I think that David LeNeveu is a great guy. Cornell trained, Hobey Baker tested, and unmercifully bounced around various leagues. He’s a married man who celebrates his wedding anniversary through Facebook announcements and that’s incredibly sincere and rare in today’s society. Canadian, with a 6′ 1″ smallish frame, catching left, and snatching a first round draft card within the top 50 in 2002. I’ve not met him, and I’ve not seen him play, but for all practical purposes, I like David LeNeveu. Nothing official has been made by the team, but all roads point to LeNeveu residing in Bricktown next season. Taking a look at his stats both professionally and while in school, the unsymmetrical nature of his goaltending game still has me slightly disconcerted, but I understand this move.
After Martin Gerber and Jeff Deslauriers were sent packing following the 2011-12 season, the Barons were in need of guys between the pipes. When Yann Danis was signed on the 4th of July to a one year contract, it became clear that perhaps the Oilers/Barons were going to take the veteran/developer approach to goaltending that had occurred the season before. I surmised that Olivier Roy would have filled that “developer” role in the tandem, but he’s just SO young that the gap of potential seasoning needed to be nurtured a tad more. Thus comes the perplexing signing of David LeNeveu.
He’s only a year older than Jeff Deslauriers, yet has a vast array of collegiate, international, and professional play. I’d say that their career numbers are somewhat similar, but Deslauriers has the NHL games in hand by nearly double. I compare the two, not to prove any statistical trends or forthcoming potential, but simply to wrap my mind around why this is the backup goaltender assigned to Oklahoma City
LeNeveu, with his 34 games in Austria (for the sausage I’m sure) sandwiched by two AHL seasons, has had less than sparkly minor league seasons of late. In 88 total games his save percentage is under .900, goals against is dangerously close to 3.00, and a record of 36-40-8. Not terrible for a minor league goaltender, but unpromising numbers for an AHL affilated organization with continued question marks in net.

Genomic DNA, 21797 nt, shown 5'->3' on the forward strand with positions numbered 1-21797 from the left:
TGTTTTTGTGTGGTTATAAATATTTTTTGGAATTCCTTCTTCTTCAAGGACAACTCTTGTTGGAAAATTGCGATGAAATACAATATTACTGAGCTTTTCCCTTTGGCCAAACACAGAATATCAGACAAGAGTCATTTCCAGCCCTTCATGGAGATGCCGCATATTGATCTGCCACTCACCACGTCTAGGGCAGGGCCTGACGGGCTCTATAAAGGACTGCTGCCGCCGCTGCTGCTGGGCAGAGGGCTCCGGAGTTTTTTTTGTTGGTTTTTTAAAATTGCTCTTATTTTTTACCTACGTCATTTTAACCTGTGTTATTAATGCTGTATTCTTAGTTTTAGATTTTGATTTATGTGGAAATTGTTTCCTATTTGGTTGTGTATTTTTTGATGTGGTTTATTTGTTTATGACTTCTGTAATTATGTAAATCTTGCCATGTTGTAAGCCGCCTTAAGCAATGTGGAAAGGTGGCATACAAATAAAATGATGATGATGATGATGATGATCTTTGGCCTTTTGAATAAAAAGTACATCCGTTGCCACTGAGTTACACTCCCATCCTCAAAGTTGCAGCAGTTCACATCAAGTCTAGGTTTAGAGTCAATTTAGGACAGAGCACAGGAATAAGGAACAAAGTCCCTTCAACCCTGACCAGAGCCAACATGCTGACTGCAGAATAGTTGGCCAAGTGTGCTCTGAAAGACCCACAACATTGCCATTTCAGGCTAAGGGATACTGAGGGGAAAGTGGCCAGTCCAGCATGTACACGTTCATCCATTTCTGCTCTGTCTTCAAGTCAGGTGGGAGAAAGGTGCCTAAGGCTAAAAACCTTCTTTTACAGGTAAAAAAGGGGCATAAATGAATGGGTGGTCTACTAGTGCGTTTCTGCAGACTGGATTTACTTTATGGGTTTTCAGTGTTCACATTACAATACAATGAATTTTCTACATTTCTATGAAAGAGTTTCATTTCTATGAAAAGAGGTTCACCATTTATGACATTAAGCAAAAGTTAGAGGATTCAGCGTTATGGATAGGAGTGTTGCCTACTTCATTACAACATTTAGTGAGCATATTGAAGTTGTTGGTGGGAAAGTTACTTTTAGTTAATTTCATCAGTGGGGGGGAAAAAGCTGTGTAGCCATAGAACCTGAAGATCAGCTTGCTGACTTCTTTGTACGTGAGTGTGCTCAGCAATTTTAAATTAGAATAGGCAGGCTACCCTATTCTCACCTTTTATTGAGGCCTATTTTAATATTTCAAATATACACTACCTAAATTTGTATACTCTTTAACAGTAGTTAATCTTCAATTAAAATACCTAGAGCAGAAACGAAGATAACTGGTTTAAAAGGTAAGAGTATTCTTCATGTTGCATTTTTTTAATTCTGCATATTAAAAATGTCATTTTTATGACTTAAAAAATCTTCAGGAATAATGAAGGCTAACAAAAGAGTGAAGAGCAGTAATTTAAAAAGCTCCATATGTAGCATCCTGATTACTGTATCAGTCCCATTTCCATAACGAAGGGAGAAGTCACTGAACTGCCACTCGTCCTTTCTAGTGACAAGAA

Dubnyk and Khabibulan remain the guys on top, with the starter being whoever looks less worse in camp (see what I did there). Ultimately that’s the Oilers 1-2 (sucker) punch. We now realize that Danis and LeNeveu will be 3-4 respectively, and most likely Olivier Roy at 5 in the ECHL. As the seasons soldier on at three levels of hockey, one injury can jarr the a cog loose in the entire rotation. And this is where things get sticky.
Neither Danis nor LeNeveu are the next big thing in goaltending, and, quite frankly, they realize that. I admire them for it. Because this is about passion and less about paycheck. Nonetheless, these two signings have more to do with protecting Olivier Roy who has the most gleaming amount of potential at the minor league level. Read what the good-hearted individuals at Copper & Blue had to say about him. Roy is on the rise within the organization, and he’ll be treated with kid gloves over the next year or so. By signing not one, but two seasoned veterans above him in the rotation he a) gets the development he needs by toiling in the ECHL and b) he doesn’t have to fill a starting role when/if any of the four above him enter the IR. To me, this is an intelligent move to intentionally clog up the pipeline so that Roy grows at his own pace.
This began as an article with me stumbling through goaltending stats, and being bogged down by having two non-prospecty goalies for an entire season on the farm. However, the more I dove into the salt mines of general managing teams at all levels – it made sense. This is simply a case of pontificating protection of both an organizations deep assets, as well as prohibiting disaster at the top. And while the Barons can enjoy seasoned vets in net that nearly guarantees a steady on-off-on-off rotation of its tenders, this will remain an issue far greater than just this season, and potentially more gratifying.